What are the steps taken to promote digital connectivity in rural India?

  • BharatNet - Connecting 250,000 village councils with high-speed broadband through optical fiber cables & Wi-Fi hotspots.
  • Digital India program - Transforming India into a digitally empowered society by providing e-governance services and establishing Common Service Centers (CSCs) at the village level.
  • USOF – Universal Service Obligation Fund is a pool of funds generated by a 5% Universal Service Levy charged upon all the telecom fund operators on their Adjusted Gross Revenue (AGR).
  • This money would be used to fund the expansion of telecom networks in remote and rural areas, where private companies resist to invest and develop.
  • PM-WANI – Expanding public Wi-Fi hotspots across rural areas with simplified processes for setting up Wi-Fi service providers.
  • Skill development and digital literacy – Enhancing digital literacy through programs like DISHA and PMGDISHA, offering digital skills training to rural populations.
  • Financial inclusion - Providing banking and financial services through digital means with projects like Jan Dhan Yojana, Aadhaar, and promoting digital payments.
  • Smart villages and digital villages - Developing model villages with comprehensive digital infrastructure and integrating digital technologies to improve rural life quality.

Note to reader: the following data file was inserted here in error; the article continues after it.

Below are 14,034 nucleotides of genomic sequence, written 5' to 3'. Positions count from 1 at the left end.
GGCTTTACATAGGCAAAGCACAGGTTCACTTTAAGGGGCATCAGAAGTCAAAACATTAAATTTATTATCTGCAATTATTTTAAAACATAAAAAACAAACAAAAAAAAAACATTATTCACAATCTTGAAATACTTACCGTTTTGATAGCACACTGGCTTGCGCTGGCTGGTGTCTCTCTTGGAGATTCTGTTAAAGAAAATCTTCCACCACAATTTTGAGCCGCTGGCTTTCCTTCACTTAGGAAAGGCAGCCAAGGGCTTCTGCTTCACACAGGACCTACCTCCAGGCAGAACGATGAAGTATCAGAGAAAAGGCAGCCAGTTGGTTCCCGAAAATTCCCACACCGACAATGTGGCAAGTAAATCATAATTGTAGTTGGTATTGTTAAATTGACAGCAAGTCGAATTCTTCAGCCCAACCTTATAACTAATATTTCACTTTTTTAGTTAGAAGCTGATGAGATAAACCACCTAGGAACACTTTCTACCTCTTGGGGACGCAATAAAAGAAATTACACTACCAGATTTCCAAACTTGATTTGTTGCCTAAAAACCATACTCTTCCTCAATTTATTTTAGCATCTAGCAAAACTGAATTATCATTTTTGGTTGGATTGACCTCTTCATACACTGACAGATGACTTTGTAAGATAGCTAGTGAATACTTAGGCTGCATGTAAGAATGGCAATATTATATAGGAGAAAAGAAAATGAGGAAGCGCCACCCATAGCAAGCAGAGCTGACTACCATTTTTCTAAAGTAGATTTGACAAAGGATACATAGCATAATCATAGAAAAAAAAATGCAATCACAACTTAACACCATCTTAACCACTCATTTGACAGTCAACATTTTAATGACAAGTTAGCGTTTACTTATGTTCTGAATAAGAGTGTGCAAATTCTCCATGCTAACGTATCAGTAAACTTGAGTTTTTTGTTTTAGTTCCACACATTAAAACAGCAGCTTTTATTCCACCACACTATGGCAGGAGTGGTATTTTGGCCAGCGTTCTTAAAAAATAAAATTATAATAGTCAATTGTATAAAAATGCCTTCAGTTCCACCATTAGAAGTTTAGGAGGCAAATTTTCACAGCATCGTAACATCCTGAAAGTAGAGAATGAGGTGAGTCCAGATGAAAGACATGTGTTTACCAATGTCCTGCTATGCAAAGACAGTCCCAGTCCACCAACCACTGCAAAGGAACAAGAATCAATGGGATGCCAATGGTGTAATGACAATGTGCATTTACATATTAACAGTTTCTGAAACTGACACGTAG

• Digital Bharat Nidhi – It is aimed at increasing telecom connectivity in rural areas.

Digital Bharat Nidhi

  • It will replace Universal Service Obligation Fund and has wider scope than USOF.
  • Objectives - Promoting access, affordability and delivery of telecommunication services in under-served rural, remote and urban areas.
  • Providing targeted access for underserved groups of society such as women, persons with disabilities and economically and socially weaker sections.
  • Funding research and development of telecommunication services, technologies, and products.
  • Supporting pilot projects, consultancy assistance and advisory support for improving connectivity.
  • Creation of regulatory sandboxes.
  • Developing and establishing relevant standards to meet national requirements and their standardisation in international standardisation bodies.
  • Encouraging start-ups including the manufacturing of telecom equipment, among other things.